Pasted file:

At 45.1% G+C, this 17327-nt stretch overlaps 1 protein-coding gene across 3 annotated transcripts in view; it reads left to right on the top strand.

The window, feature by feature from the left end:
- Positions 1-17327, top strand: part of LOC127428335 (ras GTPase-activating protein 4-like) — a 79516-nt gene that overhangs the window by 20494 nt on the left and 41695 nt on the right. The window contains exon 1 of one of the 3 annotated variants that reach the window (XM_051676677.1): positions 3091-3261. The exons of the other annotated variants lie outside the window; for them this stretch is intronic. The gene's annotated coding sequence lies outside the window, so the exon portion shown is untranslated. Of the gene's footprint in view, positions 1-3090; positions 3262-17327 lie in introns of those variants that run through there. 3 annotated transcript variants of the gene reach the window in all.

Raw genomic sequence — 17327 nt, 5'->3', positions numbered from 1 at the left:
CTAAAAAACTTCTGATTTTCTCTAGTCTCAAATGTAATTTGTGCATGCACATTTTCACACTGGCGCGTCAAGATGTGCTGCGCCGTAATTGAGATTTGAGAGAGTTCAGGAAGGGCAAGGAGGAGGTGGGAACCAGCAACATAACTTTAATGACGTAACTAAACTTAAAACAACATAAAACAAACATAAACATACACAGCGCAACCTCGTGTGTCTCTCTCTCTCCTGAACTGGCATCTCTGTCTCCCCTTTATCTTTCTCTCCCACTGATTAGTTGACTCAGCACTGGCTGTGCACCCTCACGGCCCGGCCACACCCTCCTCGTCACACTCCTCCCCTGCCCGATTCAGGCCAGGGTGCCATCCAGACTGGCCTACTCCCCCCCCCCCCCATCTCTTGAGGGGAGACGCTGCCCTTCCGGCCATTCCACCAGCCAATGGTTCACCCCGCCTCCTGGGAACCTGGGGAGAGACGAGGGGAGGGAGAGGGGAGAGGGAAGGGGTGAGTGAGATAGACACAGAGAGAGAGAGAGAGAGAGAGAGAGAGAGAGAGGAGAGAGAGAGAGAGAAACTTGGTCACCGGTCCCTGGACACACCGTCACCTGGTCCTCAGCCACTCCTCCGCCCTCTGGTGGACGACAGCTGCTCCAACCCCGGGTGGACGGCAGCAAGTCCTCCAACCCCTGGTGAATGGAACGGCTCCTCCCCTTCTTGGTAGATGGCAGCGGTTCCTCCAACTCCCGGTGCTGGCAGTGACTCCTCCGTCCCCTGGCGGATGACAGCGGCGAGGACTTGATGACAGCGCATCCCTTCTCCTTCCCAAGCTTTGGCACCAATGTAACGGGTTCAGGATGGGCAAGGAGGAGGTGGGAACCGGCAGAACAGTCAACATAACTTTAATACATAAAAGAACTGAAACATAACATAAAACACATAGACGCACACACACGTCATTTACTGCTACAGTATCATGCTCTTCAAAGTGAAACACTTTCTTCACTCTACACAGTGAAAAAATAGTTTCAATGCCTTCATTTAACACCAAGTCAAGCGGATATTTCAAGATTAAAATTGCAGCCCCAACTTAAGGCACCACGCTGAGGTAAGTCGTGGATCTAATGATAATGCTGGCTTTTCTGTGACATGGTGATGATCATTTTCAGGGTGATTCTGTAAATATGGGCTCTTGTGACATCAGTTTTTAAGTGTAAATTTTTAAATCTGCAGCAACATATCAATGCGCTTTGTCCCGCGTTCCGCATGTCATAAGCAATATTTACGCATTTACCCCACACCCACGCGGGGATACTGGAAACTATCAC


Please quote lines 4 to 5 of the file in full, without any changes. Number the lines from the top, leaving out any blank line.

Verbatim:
Raw genomic sequence — 17327 nt, 5'->3', positions numbered from 1 at the left:
CTAAAAAACTTCTGATTTTCTCTAGTCTCAAATGTAATTTGTGCATGCACATTTTCACACTGGCGCGTCAAGATGTGCTGCGCCGTAATTGAGATTTGAGAGAGTTCAGGAAGGGCAAGGAGGAGGTGGGAACCAGCAACATAACTTTAATGACGTAACTAAACTTAAAACAACATAAAACAAACATAAACATACACAGCGCAACCTCGTGTGTCTCTCTCTCTCCTGAACTGGCATCTCTGTCTCCCCTTTATCTTTCTCTCCCACTGATTAGTTGACTCAGCACTGGCTGTGCACCCTCACGGCCCGGCCACACCCTCCTCGTCACACTCCTCCCCTGCCCGATTCAGGCCAGGGTGCCATCCAGACTGGCCTACTCCCCCCCCCCCCCATCTCTTGAGGGGAGACGCTGCCCTTCCGGCCATTCCACCAGCCAATGGTTCACCCCGCCTCCTGGGAACCTGGGGAGAGACGAGGGGAGGGAGAGGGGAGAGGGAAGGGGTGAGTGAGATAGACACAGAGAGAGAGAGAGAGAGAGAGAGAGAGAGAGAGGAGAGAGAGAGAGAGAAACTTGGTCACCGGTCCCTGGACACACCGTCACCTGGTCCTCAGCCACTCCTCCGCCCTCTGGTGGACGACAGCTGCTCCAACCCCGGGTGGACGGCAGCAAGTCCTCCAACCCCTGGTGAATGGAACGGCTCCTCCCCTTCTTGGTAGATGGCAGCGGTTCCTCCAACTCCCGGTGCTGGCAGTGACTCCTCCGTCCCCTGGCGGATGACAGCGGCGAGGACTTGATGACAGCGCATCCCTTCTCCTTCCCAAGCTTTGGCACCAATGTAACGGGTTCAGGATGGGCAAGGAGGAGGTGGGAACCGGCAGAACAGTCAACATAACTTTAATACATAAAAGAACTGAAACATAACATAAAACACATAGACGCACACACACGTCATTTACTGCTACAGTATCATGCTCTTCAAAGTGAAACACTTTCTTCACTCTACACAGTGAAAAAATAGTTTCAATGCCTTCATTTAACACCAAGTCAAGCGGATATTTCAAGATTAAAATTGCAGCCCCAACTTAAGGCACCACGCTGAGGTAAGTCGTGGATCTAATGATAATGCTGGCTTTTCTGTGACATGGTGATGATCATTTTCAGGGTGATTCTGTAAATATGGGCTCTTGTGACATCAGTTTTTAAGTGTAAATTTTTAAATCTGCAGCAACATATCAATGCGCTTTGTCCCGCGTTCCGCATGTCATAAGCAATATTTACGCATTTACCCCACACCCACGCGGGGATACTGGAAACTATCAC